When the futurists offer up their PowerPoint "scenarios" and growth-graphs arrowing upward to Infinity and Beyond and their neologistic jazz-riffs in air conditioned board rooms and in online tube-talks what they are doing is essentially of a piece with what mainstream advertising discourse is also doing when it reassures consumers that the endless re-cycling of trashed fashions and re-packaging of crap products and re-branding of the stasis is new! and improved! that we are all of us not mired in present distress so much as we are lucky passengers on a rocket-ship to The Future!

The futurological pre-occupations with promises of longevity are precisely mirrored in the models in labcoats around whom CGI-molecular models swirl in mainstream commercials for skin creams, the futurological pre-occupations with nanotechnology and robots suffuse the brand-names and advertizing for everything from phones to chewing gum to sweat pants, the futurological pre-occupations with fields of windmills and solar panels and sunflowers are precisely mirrored in the promotional imagery through which petroleum company brochures and commercials declare their solemn responsibilities even as their actual budgets and profits reflect very different priorities indeed, and in an epoch when the shuttle is bidding us farewell, when the Concorde is a distant memory, and our commercial air fleet is shaking itself to pieces before our eyes the copy of the futurologists and ad men still throngs with chrome spaceships disgorging gorgeous orange plumes and vast elaborate space-stations floating above the planet like pale lily-pads sparkling with Christmas-tree lights, the windows revealing glimpses of slim jet-setters with cocktails and square-jawed Republicans in uniforms.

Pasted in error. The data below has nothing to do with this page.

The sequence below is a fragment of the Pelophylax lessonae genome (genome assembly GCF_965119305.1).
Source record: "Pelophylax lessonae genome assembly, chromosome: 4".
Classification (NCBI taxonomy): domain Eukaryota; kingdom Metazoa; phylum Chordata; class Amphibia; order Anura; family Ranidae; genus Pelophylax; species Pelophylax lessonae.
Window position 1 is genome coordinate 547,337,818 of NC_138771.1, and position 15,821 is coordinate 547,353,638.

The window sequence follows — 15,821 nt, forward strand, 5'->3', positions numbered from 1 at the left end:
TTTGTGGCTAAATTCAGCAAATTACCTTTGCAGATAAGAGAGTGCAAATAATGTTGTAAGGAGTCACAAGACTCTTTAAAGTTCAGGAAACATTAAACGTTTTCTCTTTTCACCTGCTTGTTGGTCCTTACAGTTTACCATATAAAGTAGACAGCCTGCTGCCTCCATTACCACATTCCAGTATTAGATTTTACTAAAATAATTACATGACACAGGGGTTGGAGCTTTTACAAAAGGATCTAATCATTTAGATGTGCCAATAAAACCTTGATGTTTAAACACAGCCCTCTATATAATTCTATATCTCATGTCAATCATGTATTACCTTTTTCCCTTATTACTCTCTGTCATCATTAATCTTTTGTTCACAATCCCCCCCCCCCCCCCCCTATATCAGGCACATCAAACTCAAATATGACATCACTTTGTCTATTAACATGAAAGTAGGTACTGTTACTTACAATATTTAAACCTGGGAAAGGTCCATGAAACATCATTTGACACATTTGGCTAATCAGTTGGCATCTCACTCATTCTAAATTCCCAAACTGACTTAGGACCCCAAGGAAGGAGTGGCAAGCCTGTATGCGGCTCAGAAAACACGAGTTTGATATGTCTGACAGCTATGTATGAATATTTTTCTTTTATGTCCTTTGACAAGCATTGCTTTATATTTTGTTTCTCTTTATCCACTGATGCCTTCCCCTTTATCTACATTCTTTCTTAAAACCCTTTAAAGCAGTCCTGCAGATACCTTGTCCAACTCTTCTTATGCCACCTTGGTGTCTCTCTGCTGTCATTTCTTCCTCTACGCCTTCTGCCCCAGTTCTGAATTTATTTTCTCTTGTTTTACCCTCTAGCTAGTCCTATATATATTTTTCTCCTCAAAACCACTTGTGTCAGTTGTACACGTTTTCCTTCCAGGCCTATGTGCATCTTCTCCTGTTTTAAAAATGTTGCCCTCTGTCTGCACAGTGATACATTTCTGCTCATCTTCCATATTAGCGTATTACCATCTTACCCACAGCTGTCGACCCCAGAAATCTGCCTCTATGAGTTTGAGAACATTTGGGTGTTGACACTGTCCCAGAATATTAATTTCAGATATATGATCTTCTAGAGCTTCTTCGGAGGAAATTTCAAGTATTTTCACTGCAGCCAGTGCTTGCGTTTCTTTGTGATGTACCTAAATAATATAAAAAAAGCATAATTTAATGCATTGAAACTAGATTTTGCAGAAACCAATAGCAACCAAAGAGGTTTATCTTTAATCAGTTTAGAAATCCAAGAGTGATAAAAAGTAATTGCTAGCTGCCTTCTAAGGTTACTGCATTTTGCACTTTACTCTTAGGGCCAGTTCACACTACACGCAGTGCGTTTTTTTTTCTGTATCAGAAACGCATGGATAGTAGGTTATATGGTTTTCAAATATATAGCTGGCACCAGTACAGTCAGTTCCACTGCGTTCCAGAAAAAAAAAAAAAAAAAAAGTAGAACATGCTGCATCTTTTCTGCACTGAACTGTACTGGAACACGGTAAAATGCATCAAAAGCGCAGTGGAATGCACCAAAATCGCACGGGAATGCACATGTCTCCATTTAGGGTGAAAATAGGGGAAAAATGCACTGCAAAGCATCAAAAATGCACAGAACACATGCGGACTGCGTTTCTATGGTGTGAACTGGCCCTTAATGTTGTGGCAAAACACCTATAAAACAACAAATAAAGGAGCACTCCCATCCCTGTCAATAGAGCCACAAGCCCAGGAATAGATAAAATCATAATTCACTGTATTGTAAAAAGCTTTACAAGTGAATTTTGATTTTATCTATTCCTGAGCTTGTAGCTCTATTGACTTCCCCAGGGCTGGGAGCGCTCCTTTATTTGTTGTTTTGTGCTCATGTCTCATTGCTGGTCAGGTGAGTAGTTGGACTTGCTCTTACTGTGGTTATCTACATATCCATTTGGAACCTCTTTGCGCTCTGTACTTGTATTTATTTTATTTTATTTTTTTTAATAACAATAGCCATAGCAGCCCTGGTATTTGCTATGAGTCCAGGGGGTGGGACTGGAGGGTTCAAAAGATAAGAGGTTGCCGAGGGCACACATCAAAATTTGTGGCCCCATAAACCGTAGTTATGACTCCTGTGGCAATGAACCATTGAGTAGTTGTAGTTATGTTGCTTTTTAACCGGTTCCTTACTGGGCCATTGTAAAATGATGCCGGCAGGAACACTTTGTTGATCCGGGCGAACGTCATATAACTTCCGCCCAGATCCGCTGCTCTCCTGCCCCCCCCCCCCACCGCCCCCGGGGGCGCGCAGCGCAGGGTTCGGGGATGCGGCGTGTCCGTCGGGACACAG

The disavowal of the present parochially served through the futurological is rightly monikered by Eagleton "a kind of fetish" -- and for any serious reader of Marx, let alone Freud, one can only add, "and how!" (about which I have more to say here).

Annalee Newitz once proclaimed that science fiction was the entertainment wing of futurology. Pointing out the relation really was a crucial insight, even if, not to put too fine a point on it, she got the terms of the relation itself exactly backwards. Of course, what futurology actually happens to be is the promotional and marketing subgenre of science fiction literature.

That futurology peddles itself as a kind of policy discourse rather than the hyperbolic mobilization of greedy and anxious consumer affect onto perversely techno-stylized crap has no small whiff of the fraudulent about it, as does its disavowal of its inevitable beneficiaries, incumbent-elite corporate-military interests. But, of course, futurology shares precisely these traits with the advertising discourse under which it is properly subsumed more generally.

The present is a contingent accomplishment, always resonating in its vital substance to the ineradicable diversity of the stakeholders who contest over its terms. Futurity, in my own account, names the radical openness inhering in presence attesting to this threatening promising contestation substantiating the present.

"The Future" is always a surrogate commentary on the present, drawing its energy from the passions and anxieties of that present the disavowal of whose terms only unmoors and amplifies their potency, or it is a way to peddle crap in the present through a kind of transubstantiation of that crap, by much the same means, for as long as it takes to make the sale, into magic.